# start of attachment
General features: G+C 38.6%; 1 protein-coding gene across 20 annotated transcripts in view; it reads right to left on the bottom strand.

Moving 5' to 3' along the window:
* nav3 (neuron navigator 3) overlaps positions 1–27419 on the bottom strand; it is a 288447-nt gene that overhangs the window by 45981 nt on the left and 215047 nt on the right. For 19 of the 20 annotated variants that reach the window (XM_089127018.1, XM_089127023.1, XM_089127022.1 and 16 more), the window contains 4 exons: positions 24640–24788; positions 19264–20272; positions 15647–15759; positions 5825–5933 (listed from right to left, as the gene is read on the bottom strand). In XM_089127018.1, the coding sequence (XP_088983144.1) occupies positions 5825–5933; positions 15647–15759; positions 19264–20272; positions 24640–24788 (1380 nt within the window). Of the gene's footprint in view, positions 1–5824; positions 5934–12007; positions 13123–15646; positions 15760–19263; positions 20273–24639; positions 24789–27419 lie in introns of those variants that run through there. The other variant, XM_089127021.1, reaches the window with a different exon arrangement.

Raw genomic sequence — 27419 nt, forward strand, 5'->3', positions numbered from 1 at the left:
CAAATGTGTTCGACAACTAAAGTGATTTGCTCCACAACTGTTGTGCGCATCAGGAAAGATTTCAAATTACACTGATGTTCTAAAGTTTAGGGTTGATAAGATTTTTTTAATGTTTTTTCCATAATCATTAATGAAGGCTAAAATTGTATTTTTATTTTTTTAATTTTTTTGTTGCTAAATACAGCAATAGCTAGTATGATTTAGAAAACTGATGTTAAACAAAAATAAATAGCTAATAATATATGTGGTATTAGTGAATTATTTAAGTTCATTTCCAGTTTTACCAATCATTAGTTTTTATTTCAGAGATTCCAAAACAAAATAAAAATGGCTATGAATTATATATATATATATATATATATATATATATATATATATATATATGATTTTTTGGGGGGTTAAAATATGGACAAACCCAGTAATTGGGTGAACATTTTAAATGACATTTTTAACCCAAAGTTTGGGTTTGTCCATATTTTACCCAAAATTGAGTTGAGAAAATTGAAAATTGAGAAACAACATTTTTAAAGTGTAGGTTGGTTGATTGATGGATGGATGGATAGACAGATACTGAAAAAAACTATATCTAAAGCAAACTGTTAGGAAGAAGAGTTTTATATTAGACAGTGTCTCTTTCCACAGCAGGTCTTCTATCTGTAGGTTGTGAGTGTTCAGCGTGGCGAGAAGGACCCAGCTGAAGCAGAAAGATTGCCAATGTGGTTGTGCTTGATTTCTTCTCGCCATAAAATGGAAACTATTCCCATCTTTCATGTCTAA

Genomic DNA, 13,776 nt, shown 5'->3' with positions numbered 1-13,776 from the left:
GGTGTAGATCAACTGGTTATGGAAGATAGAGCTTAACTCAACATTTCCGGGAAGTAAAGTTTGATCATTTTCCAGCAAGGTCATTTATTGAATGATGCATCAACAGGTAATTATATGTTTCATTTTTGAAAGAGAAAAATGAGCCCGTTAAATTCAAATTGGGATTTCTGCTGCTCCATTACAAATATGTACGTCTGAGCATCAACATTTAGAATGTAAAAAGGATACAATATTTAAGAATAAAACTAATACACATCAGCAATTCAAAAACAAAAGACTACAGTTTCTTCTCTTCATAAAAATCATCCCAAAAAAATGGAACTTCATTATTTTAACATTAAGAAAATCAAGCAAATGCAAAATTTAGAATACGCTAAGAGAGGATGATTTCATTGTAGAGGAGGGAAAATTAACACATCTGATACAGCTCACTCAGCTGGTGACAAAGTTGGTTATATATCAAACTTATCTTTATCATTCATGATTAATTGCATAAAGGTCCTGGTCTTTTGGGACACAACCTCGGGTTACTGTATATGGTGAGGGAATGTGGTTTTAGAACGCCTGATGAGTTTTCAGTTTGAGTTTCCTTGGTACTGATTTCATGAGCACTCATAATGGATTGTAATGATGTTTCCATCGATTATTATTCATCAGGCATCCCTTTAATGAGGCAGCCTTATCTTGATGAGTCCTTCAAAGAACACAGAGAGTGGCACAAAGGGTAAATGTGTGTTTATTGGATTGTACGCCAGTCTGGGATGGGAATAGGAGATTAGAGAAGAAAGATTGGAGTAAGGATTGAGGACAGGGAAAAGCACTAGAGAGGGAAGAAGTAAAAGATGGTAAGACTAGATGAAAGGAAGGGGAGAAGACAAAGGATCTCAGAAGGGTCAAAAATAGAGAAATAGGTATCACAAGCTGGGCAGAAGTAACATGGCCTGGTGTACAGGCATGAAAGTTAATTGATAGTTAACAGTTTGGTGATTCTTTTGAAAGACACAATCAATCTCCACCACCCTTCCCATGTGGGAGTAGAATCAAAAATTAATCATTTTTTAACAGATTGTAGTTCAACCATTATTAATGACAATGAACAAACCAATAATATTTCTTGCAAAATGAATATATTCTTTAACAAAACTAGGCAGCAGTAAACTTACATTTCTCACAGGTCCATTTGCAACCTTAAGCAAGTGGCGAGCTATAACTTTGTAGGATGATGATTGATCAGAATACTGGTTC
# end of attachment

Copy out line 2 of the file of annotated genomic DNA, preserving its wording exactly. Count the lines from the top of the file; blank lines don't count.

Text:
Moving 5' to 3' along the window: